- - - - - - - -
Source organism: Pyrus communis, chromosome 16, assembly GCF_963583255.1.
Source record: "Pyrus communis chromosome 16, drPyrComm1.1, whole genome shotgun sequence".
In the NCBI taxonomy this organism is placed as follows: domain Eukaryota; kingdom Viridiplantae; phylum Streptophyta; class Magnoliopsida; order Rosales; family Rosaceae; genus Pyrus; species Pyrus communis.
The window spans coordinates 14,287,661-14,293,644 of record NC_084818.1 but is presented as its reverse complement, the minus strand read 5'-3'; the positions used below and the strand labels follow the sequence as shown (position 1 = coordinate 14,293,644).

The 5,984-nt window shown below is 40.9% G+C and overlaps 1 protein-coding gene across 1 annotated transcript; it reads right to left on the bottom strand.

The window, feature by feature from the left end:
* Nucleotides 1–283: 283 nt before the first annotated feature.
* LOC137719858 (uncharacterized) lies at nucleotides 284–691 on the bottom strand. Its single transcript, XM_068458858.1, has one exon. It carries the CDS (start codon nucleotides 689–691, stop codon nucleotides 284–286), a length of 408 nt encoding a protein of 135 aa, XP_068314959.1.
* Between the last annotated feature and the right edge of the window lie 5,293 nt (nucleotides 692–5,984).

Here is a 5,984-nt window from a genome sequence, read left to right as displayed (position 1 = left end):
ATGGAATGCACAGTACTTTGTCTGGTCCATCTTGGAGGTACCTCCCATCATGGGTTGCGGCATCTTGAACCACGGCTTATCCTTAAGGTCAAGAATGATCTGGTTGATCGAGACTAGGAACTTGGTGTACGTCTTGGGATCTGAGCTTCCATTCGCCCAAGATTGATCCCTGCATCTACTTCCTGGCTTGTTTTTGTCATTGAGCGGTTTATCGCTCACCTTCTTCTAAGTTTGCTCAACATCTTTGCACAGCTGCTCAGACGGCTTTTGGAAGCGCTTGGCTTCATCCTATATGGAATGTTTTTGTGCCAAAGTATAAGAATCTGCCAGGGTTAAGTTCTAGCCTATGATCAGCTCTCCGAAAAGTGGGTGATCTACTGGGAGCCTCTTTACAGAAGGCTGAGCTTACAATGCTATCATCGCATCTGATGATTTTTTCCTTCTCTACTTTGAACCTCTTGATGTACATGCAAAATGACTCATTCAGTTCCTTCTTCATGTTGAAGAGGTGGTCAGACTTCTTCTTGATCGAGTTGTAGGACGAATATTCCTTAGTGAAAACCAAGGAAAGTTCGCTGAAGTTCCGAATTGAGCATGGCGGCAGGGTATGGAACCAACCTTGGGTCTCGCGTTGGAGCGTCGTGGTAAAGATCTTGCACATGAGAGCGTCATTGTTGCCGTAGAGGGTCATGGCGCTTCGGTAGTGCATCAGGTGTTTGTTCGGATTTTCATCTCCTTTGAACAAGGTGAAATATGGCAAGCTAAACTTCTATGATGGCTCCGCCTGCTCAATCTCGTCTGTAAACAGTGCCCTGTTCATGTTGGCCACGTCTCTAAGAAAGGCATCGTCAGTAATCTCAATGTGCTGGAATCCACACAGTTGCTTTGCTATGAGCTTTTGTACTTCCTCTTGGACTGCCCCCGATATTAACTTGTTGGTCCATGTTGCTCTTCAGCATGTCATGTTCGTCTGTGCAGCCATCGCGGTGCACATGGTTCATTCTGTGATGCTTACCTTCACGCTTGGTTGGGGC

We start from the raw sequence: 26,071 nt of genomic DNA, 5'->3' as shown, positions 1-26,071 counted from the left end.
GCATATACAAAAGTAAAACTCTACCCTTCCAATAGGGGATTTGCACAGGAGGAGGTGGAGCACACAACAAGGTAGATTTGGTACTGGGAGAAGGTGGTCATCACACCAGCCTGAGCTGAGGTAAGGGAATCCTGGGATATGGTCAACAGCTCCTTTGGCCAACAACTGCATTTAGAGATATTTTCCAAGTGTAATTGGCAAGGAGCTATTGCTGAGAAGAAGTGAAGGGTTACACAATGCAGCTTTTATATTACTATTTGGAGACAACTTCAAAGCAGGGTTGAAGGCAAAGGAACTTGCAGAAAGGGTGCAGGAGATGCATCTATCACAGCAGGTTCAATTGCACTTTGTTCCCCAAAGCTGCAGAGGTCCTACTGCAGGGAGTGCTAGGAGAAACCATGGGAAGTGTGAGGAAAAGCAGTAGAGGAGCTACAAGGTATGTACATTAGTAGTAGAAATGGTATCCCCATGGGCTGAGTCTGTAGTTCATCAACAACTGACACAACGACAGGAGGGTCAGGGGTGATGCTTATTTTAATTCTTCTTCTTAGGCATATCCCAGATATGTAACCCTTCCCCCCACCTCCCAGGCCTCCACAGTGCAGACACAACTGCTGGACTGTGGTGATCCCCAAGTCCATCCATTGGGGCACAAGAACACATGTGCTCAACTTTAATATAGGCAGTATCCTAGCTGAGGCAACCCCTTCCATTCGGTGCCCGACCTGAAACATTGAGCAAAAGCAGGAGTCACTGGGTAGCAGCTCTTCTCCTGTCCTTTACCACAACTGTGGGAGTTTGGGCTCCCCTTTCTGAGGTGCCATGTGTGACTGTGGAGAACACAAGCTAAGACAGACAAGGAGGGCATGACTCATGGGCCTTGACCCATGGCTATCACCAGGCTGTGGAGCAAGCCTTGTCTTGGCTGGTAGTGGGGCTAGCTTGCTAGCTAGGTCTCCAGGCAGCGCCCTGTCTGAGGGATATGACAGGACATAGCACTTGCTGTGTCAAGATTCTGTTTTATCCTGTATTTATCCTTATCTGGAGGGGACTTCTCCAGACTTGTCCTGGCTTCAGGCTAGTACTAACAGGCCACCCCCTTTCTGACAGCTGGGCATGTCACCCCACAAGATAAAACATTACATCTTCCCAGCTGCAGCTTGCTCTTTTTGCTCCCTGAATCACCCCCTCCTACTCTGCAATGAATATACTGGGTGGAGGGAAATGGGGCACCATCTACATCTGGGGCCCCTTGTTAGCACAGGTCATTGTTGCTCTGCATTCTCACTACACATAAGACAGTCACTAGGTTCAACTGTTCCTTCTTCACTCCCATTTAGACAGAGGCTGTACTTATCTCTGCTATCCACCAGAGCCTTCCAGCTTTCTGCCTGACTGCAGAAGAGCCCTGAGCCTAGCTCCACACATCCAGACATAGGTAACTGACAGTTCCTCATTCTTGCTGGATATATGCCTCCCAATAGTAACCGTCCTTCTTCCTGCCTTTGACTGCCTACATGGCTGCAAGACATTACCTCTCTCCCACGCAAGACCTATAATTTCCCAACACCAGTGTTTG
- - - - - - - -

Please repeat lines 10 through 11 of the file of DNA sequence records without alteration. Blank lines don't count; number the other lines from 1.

Here is a 5,984-nt window from a genome sequence, read left to right as displayed (position 1 = left end):
ATGGAATGCACAGTACTTTGTCTGGTCCATCTTGGAGGTACCTCCCATCATGGGTTGCGGCATCTTGAACCACGGCTTATCCTTAAGGTCAAGAATGATCTGGTTGATCGAGACTAGGAACTTGGTGTACGTCTTGGGATCTGAGCTTCCATTCGCCCAAGATTGATCCCTGCATCTACTTCCTGGCTTGTTTTTGTCATTGAGCGGTTTATCGCTCACCTTCTTCTAAGTTTGCTCAACATCTTTGCACAGCTGCTCAGACGGCTTTTGGAAGCGCTTGGCTTCATCCTATATGGAATGTTTTTGTGCCAAAGTATAAGAATCTGCCAGGGTTAAGTTCTAGCCTATGATCAGCTCTCCGAAAAGTGGGTGATCTACTGGGAGCCTCTTTACAGAAGGCTGAGCTTACAATGCTATCATCGCATCTGATGATTTTTTCCTTCTCTACTTTGAACCTCTTGATGTACATGCAAAATGACTCATTCAGTTCCTTCTTCATGTTGAAGAGGTGGTCAGACTTCTTCTTGATCGAGTTGTAGGACGAATATTCCTTAGTGAAAACCAAGGAAAGTTCGCTGAAGTTCCGAATTGAGCATGGCGGCAGGGTATGGAACCAACCTTGGGTCTCGCGTTGGAGCGTCGTGGTAAAGATCTTGCACATGAGAGCGTCATTGTTGCCGTAGAGGGTCATGGCGCTTCGGTAGTGCATCAGGTGTTTGTTCGGATTTTCATCTCCTTTGAACAAGGTGAAATATGGCAAGCTAAACTTCTATGATGGCTCCGCCTGCTCAATCTCGTCTGTAAACAGTGCCCTGTTCATGTTGGCCACGTCTCTAAGAAAGGCATCGTCAGTAATCTCAATGTGCTGGAATCCACACAGTTGCTTTGCTATGAGCTTTTGTACTTCCTCTTGGACTGCCCCCGATATTAACTTGTTGGTCCATGTTGCTCTTCAGCATGTCATGTTCGTCTGTGCAGCCATCGCGGTGCACATGGTTCATTCTGTGATGCTTACCTTCACGCTTGGTTGGGGC